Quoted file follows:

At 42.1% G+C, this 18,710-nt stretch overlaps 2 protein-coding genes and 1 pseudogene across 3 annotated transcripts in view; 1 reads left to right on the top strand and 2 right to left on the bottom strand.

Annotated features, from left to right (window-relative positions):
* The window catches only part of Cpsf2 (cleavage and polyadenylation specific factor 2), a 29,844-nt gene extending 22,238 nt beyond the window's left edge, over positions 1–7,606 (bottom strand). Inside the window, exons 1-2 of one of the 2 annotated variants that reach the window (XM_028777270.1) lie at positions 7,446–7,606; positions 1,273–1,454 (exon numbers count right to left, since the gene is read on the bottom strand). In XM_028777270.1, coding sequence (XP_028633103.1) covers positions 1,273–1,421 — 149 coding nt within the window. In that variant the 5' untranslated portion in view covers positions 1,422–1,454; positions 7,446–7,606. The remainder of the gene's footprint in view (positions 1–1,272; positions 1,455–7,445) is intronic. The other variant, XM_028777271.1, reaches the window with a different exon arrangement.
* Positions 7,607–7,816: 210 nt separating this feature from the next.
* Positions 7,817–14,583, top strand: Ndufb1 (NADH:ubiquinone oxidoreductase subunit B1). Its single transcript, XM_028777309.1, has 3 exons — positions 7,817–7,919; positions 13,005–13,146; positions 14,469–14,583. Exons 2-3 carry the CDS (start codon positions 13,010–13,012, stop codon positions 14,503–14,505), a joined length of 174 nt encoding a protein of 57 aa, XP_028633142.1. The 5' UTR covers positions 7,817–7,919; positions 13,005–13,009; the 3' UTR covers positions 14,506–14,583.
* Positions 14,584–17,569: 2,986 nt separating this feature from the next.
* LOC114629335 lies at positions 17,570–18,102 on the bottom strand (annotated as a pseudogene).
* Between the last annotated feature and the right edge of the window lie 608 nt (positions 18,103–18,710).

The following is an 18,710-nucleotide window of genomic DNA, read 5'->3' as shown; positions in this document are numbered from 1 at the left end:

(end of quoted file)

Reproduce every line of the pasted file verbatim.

At 42.1% G+C, this 18,710-nt stretch overlaps 2 protein-coding genes and 1 pseudogene across 3 annotated transcripts in view; 1 reads left to right on the top strand and 2 right to left on the bottom strand.

Annotated features, from left to right (window-relative positions):
* The window catches only part of Cpsf2 (cleavage and polyadenylation specific factor 2), a 29,844-nt gene extending 22,238 nt beyond the window's left edge, over positions 1–7,606 (bottom strand). Inside the window, exons 1-2 of one of the 2 annotated variants that reach the window (XM_028777270.1) lie at positions 7,446–7,606; positions 1,273–1,454 (exon numbers count right to left, since the gene is read on the bottom strand). In XM_028777270.1, coding sequence (XP_028633103.1) covers positions 1,273–1,421 — 149 coding nt within the window. In that variant the 5' untranslated portion in view covers positions 1,422–1,454; positions 7,446–7,606. The remainder of the gene's footprint in view (positions 1–1,272; positions 1,455–7,445) is intronic. The other variant, XM_028777271.1, reaches the window with a different exon arrangement.
* Positions 7,607–7,816: 210 nt separating this feature from the next.
* Positions 7,817–14,583, top strand: Ndufb1 (NADH:ubiquinone oxidoreductase subunit B1). Its single transcript, XM_028777309.1, has 3 exons — positions 7,817–7,919; positions 13,005–13,146; positions 14,469–14,583. Exons 2-3 carry the CDS (start codon positions 13,010–13,012, stop codon positions 14,503–14,505), a joined length of 174 nt encoding a protein of 57 aa, XP_028633142.1. The 5' UTR covers positions 7,817–7,919; positions 13,005–13,009; the 3' UTR covers positions 14,506–14,583.
* Positions 14,584–17,569: 2,986 nt separating this feature from the next.
* LOC114629335 lies at positions 17,570–18,102 on the bottom strand (annotated as a pseudogene).
* Between the last annotated feature and the right edge of the window lie 608 nt (positions 18,103–18,710).

The following is an 18,710-nucleotide window of genomic DNA, read 5'->3' as shown; positions in this document are numbered from 1 at the left end: